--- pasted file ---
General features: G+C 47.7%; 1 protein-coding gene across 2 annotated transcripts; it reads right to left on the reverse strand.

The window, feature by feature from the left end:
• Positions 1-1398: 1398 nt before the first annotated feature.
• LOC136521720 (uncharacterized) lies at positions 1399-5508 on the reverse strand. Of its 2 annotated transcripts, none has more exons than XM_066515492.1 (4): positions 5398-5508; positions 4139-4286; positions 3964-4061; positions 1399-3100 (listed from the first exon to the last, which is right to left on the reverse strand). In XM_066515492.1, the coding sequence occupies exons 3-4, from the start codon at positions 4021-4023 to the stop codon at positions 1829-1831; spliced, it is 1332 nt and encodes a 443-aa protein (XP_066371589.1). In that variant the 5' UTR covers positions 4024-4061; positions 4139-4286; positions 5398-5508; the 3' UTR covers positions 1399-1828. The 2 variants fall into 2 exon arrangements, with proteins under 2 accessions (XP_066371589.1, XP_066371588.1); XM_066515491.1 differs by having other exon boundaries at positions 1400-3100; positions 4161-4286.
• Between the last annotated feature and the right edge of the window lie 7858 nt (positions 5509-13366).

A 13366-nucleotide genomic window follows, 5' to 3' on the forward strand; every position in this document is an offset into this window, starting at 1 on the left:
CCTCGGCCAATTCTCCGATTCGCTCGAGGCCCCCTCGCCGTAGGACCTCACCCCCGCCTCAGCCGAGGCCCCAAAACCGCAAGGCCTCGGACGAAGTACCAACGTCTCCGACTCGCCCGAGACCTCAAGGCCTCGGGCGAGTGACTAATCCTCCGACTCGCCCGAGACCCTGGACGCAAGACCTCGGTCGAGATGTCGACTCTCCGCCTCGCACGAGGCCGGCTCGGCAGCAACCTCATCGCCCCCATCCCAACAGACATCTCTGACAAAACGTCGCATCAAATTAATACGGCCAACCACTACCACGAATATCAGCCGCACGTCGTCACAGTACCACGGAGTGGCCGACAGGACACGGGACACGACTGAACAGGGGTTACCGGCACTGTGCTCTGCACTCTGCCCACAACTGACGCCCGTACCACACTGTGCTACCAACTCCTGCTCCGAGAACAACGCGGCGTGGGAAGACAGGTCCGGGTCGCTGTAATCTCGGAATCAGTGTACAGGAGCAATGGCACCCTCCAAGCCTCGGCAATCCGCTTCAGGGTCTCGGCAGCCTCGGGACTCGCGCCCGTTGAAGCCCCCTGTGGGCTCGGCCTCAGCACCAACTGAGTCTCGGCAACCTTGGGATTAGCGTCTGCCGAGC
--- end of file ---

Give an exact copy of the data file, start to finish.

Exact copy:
General features: G+C 47.7%; 1 protein-coding gene across 2 annotated transcripts; it reads right to left on the reverse strand.

The window, feature by feature from the left end:
• Positions 1-1398: 1398 nt before the first annotated feature.
• LOC136521720 (uncharacterized) lies at positions 1399-5508 on the reverse strand. Of its 2 annotated transcripts, none has more exons than XM_066515492.1 (4): positions 5398-5508; positions 4139-4286; positions 3964-4061; positions 1399-3100 (listed from the first exon to the last, which is right to left on the reverse strand). In XM_066515492.1, the coding sequence occupies exons 3-4, from the start codon at positions 4021-4023 to the stop codon at positions 1829-1831; spliced, it is 1332 nt and encodes a 443-aa protein (XP_066371589.1). In that variant the 5' UTR covers positions 4024-4061; positions 4139-4286; positions 5398-5508; the 3' UTR covers positions 1399-1828. The 2 variants fall into 2 exon arrangements, with proteins under 2 accessions (XP_066371589.1, XP_066371588.1); XM_066515491.1 differs by having other exon boundaries at positions 1400-3100; positions 4161-4286.
• Between the last annotated feature and the right edge of the window lie 7858 nt (positions 5509-13366).

A 13366-nucleotide genomic window follows, 5' to 3' on the forward strand; every position in this document is an offset into this window, starting at 1 on the left:
CCTCGGCCAATTCTCCGATTCGCTCGAGGCCCCCTCGCCGTAGGACCTCACCCCCGCCTCAGCCGAGGCCCCAAAACCGCAAGGCCTCGGACGAAGTACCAACGTCTCCGACTCGCCCGAGACCTCAAGGCCTCGGGCGAGTGACTAATCCTCCGACTCGCCCGAGACCCTGGACGCAAGACCTCGGTCGAGATGTCGACTCTCCGCCTCGCACGAGGCCGGCTCGGCAGCAACCTCATCGCCCCCATCCCAACAGACATCTCTGACAAAACGTCGCATCAAATTAATACGGCCAACCACTACCACGAATATCAGCCGCACGTCGTCACAGTACCACGGAGTGGCCGACAGGACACGGGACACGACTGAACAGGGGTTACCGGCACTGTGCTCTGCACTCTGCCCACAACTGACGCCCGTACCACACTGTGCTACCAACTCCTGCTCCGAGAACAACGCGGCGTGGGAAGACAGGTCCGGGTCGCTGTAATCTCGGAATCAGTGTACAGGAGCAATGGCACCCTCCAAGCCTCGGCAATCCGCTTCAGGGTCTCGGCAGCCTCGGGACTCGCGCCCGTTGAAGCCCCCTGTGGGCTCGGCCTCAGCACCAACTGAGTCTCGGCAACCTTGGGATTAGCGTCTGCCGAGC